Jetstar Group has hit back at Singapore’s Changi Airport Group (CAG) over plans to relocate its operations to the airport’s Terminal 4, accusing the airport operator of “unilaterally” arriving at the decision.
In a tersely-worded statement issued on 22 July, an “extremely disappointed” Jetstar adds it “has no intention” of relocating until an agreement is reached.
However, it appears the airline group will have to eventually move to the new terminal: a response from the airport operator says relocation was “the only option” to allow it to optimise gate usage, though it was ready to make “special provisions” to facilitate the move.
Jetstar’s comments – a rare show of dissent from an airline in Singapore – came an hour after CAG announced plans to reopen Terminal 4, which had been shut for more than two years amid a pandemic-driven downturn, on 13 September.
Singapore-based Jetstar Asia and Australian unit Jetstar were to move to Terminal 4 on 25 October, joining 14 other carriers, including Cathay Pacific, Korean Air, as well as airlines in the AirAsia Group.
Both Jetstar and Jetstar Asia currently operate out of Changi’s Terminal 1, alongside parent airline Qantas, with whom they have a codeshare partnership. Jetstar Asia also has codeshare agreements with other airlines such as Emirates and Air France-KLM, which also operate out of Terminal 1.
Jetstar says it agreed to “joint study” with CAG over the feasibility of shifting operations only a week prior to the relocation decision.
“[This] announcement completely disregards that agreement and the impact a move would have on our customers, our people, and our operations,” the airline group says in its latest statement.
It adds: “While we remain committed to working with CAG, today’s announcement by the airport ignores our concerns and goes against the spirit of the long-standing partnership we have built over the years.”
In its response to Jetstar’s statement, CAG notes that it had engaged Jetstar about switching terminal operations in pre-pandemic 2019, when the airport was “experiencing tight capacity during peak hours”.
Back then, the “best solution” was to move the low-cost group’s operations to Terminal 4, “ which would provide headroom to support Jetstar’s and other airlines’ growth at Changi, while at the same time ensuring that passenger experience is not compromised”.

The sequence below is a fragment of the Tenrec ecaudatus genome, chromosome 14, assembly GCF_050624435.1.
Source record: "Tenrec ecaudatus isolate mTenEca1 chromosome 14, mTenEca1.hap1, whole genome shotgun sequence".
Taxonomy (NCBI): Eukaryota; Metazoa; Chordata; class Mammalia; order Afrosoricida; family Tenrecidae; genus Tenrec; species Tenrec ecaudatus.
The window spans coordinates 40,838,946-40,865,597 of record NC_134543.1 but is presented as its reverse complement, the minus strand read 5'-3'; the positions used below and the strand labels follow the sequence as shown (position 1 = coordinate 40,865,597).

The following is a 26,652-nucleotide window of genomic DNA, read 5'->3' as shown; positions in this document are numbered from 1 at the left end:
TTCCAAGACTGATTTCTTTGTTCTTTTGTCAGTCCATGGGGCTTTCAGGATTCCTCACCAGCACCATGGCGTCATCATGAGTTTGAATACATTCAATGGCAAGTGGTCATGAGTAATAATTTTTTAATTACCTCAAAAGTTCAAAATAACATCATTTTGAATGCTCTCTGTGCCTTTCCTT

In 2022, and with passenger travel demand at Changi rebounding quickly, CAG says there was extra impetus to “rebalance the airport’s traffic across its terminals quickly in the coming months” to meet an anticipated traffic uptick.
The relocation of terminal operations will “allow Changi Airport to optimally use aircraft gates, especially during the early morning peak period”, when a number of Jetstar Asia flights depart, adds CAG.
“CAG has noted the concerns shared by Jetstar and has assured the airline that as much as possible, special provisions would be made to cater to the needs of its passengers to ensure a smooth travel experience. To facilitate the relocation, CAG has also accepted Jetstar’s suggestion to form a joint taskforce to ensure a smooth transition for Jetstar to operate in T4,” the operator states.
ABOUT TERMINAL 4’S REOPENING
Terminal 4 suspended operations in May 2020 amid the coronavirus pandemic, which pummelled travel demand to Singapore. The newest terminal in Changi Airport will reopen on 13 September, a move CAG says will add to overall airport capacity, “ensuring that the air hub can meet the increasing demand for air travel and support airlines’ plans to launch more flights”.
In all, 16 airlines will be gradually relocated to the terminal, including past Terminal 4 operators Korean Air and Cathay Pacific, which will move on opening day. AirAsia Group will move on 15 September, while Cebu Pacific, Juneyao Air, Jeju Air, Bamboo Airways and HK Express will follow suit on 20 September. On 22 September, Vietnam Airlines, Vietjet Air and Thai Vietjet Air will move, with Jetstar Group on 25 October.